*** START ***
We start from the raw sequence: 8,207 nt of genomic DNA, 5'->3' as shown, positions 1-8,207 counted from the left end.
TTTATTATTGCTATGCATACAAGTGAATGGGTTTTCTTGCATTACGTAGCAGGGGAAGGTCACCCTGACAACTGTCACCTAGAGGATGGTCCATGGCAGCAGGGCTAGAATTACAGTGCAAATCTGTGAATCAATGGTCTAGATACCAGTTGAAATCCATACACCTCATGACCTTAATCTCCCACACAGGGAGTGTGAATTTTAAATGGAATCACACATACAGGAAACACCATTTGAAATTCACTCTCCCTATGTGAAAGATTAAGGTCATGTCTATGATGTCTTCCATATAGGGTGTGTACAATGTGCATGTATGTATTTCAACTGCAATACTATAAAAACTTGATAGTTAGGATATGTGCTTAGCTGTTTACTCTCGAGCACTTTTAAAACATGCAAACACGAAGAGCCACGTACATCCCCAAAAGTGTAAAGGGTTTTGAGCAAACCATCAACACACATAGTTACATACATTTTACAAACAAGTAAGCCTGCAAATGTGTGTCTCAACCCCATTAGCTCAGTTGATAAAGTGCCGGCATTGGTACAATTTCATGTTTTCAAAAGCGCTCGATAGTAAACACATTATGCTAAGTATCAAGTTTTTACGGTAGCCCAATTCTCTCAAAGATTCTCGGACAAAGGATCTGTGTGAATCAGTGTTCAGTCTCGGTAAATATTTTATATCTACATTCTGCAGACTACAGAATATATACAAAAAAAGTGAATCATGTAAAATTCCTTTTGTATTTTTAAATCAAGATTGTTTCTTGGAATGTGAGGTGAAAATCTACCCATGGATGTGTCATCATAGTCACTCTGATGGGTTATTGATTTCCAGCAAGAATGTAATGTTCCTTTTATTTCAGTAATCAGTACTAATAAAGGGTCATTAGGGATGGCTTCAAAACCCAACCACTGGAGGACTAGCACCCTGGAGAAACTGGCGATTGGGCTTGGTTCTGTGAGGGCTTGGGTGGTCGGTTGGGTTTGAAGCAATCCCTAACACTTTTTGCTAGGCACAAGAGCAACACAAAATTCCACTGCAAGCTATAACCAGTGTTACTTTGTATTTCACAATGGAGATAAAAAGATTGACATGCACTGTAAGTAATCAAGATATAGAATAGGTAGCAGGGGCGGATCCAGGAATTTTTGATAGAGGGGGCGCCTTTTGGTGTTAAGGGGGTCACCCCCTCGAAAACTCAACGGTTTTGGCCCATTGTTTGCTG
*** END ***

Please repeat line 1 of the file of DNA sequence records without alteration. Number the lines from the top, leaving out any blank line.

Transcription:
We start from the raw sequence: 8,207 nt of genomic DNA, 5'->3' as shown, positions 1-8,207 counted from the left end.